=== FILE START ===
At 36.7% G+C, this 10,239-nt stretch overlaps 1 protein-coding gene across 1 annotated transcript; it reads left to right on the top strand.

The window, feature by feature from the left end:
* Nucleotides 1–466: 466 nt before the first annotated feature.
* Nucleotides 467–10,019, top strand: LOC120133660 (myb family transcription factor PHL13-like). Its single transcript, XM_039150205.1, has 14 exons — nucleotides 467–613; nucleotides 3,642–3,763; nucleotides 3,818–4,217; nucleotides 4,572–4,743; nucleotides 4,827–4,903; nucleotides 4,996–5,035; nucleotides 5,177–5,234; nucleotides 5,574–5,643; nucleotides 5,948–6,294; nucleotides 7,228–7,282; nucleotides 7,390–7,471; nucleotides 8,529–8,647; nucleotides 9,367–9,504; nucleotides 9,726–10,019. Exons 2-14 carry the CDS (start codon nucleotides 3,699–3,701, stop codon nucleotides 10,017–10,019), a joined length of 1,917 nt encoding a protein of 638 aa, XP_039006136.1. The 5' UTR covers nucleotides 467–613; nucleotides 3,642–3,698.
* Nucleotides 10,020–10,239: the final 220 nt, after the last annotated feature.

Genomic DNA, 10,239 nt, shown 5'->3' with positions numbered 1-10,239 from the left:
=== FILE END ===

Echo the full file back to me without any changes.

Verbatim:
At 36.7% G+C, this 10,239-nt stretch overlaps 1 protein-coding gene across 1 annotated transcript; it reads left to right on the top strand.

The window, feature by feature from the left end:
* Nucleotides 1–466: 466 nt before the first annotated feature.
* Nucleotides 467–10,019, top strand: LOC120133660 (myb family transcription factor PHL13-like). Its single transcript, XM_039150205.1, has 14 exons — nucleotides 467–613; nucleotides 3,642–3,763; nucleotides 3,818–4,217; nucleotides 4,572–4,743; nucleotides 4,827–4,903; nucleotides 4,996–5,035; nucleotides 5,177–5,234; nucleotides 5,574–5,643; nucleotides 5,948–6,294; nucleotides 7,228–7,282; nucleotides 7,390–7,471; nucleotides 8,529–8,647; nucleotides 9,367–9,504; nucleotides 9,726–10,019. Exons 2-14 carry the CDS (start codon nucleotides 3,699–3,701, stop codon nucleotides 10,017–10,019), a joined length of 1,917 nt encoding a protein of 638 aa, XP_039006136.1. The 5' UTR covers nucleotides 467–613; nucleotides 3,642–3,698.
* Nucleotides 10,020–10,239: the final 220 nt, after the last annotated feature.

Genomic DNA, 10,239 nt, shown 5'->3' with positions numbered 1-10,239 from the left: